The cops are still shooting people of color.
Never mind the protests and demonstrations world wide since the police murder of George Floyd in Minneapolis a week ago.
American cops are trained to shoot first and ask questions later. Sadly, the latest victim of police violence in Vallejo, California is dead. He can’t answer any questions.
Only his family and friends are left to mourn his demise.
San Francisco Chronicle 6.3.2020
The man fatally shot by Vallejo police as the city erupted in chaos Tuesday was kneeling outside a Walgreens and not carrying a firearm at the time an officer opened fire — sending five bullets through his own windshield.
Sean Monterrosa, 22, of San Francisco died after the shooting at around 12:30 a.m. Tuesday but police did not tell the public the man was killed — or disclose the circumstances of the officer-involved shooting — until Wednesday at a news conference outside City Hall, a day after calling in 50 troops from the National Guard to help control protests and rioting sparked by the Minnesota police killing of George Floyd.
In a Wednesday afternoon press conference, Vallejo Police Chief Shawny Williams said the officer believed he saw the butt of a handgun poking out near Monterrosa’s waist, and opened fire “due to this perceived threat.”
“Investigations later revealed that the weapon was a long, 15-inch hammer, tucked into the pocket of a sweatshirt,” Williams said.
The shooting is now under investigation by the Vallejo police and the Solano County District Attorney’s Office. The officer, an 18-year veteran of the force, has been placed on administrative leave.
The chaos continued in Vallejo into Tuesday evening. City officials said about 100 people and nearly 40 vehicles “surrounded” the Police Department and rocks and bottles were thrown at officers.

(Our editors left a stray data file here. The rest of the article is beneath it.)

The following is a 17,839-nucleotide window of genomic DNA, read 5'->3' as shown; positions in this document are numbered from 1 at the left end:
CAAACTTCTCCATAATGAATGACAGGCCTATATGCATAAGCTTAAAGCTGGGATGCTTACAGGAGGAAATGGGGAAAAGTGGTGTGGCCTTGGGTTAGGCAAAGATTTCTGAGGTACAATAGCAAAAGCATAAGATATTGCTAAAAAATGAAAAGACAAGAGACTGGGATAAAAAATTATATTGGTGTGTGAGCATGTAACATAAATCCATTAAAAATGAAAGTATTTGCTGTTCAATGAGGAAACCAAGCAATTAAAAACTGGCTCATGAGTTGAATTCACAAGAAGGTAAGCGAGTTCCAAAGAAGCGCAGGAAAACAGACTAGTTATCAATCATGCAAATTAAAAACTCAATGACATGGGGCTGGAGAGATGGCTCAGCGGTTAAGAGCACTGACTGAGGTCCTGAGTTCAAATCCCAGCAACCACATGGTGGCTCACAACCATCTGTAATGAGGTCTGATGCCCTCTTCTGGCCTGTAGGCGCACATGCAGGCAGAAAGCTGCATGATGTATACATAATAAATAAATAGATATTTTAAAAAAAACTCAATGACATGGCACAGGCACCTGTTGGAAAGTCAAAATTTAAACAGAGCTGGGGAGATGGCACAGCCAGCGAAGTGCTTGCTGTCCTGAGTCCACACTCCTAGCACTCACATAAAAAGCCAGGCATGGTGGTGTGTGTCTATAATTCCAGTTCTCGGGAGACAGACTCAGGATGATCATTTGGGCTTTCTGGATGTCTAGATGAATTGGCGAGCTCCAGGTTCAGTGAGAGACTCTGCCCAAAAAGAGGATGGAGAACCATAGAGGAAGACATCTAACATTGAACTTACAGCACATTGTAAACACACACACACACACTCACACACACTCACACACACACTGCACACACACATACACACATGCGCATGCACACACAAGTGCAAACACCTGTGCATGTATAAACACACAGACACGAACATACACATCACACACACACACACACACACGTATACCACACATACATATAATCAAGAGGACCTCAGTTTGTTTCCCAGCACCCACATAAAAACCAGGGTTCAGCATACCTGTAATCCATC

The death of Monterrosa, a Latino man, is almost certain to fan the flames of an already outraged community, after activists here say for years they have run up against a police department that has disproportionately targeted people of color and rarely held accountable for their actions.
“My brother was murdered out here by a cop too — they got no justice,” said Alicia Saddler, who is the sister of Angel Ramos, and who attended the press conference. “Now this man was on his knees? Unarmed? A hammer is not a weapon.”
For Ramos, whose 21-year-old brother died after a police responded to a fight at a home, Monterrosa’s death was chillingly familiar.
“He should be here. He should be alive,” she said. “This cop needs to be arrested and taken to jail, period.”
The incidents leading up to Monterrosa’s shooting began late Monday evening, when police began responding to reports of a looting at a Walgreens on Broadway and Redwood streets, Williams said at the press conference.
Looters initially fled the scene, but about 12:15 a.m. looters had returned and were attempting to break into the east side of the building, Williams said. The responding unit reported seeing 10 to 12 potential looters in the parking lot, and police additionally turned their attention to a young man dressed in black, who appeared to be armed in front of the building, Williams said.
As a police vehicle drove into the parking lot, at least one officer reported potential looters inside two vehicles, a black sedan and a silver truck.
Williams said officers in a second responding unit saw a single male dressed in black standing on the east side of Walgreens, “holding what appeared to be a weapon.”
“This individual appeared to be running toward the black sedan but suddenly stopped, taking a kneeling position, and placing his hands above his waist, revealing what appeared to be the butt of a handgun,” Williams said.
The black sedan rammed into one of the police vehicles, Williams said, which caused the airbag to be deployed.
The two suspect vehicle fled the scene, prompting a chase into Contra Costa County, where the driver of the silver truck was apprehended, Williams said.
One officer was injured in the incident when the airbag was deployed, Williams said.
Civil rights attorney John Burris, who is representing Monterrosa’s family, said he was “troubled” by the shooting.
“Notwithstanding what he’s accused of doing, you don’t kill people because they’re looters,” he said.
Burris said he’s awaiting more information on the case, including police body camera footage of the incident.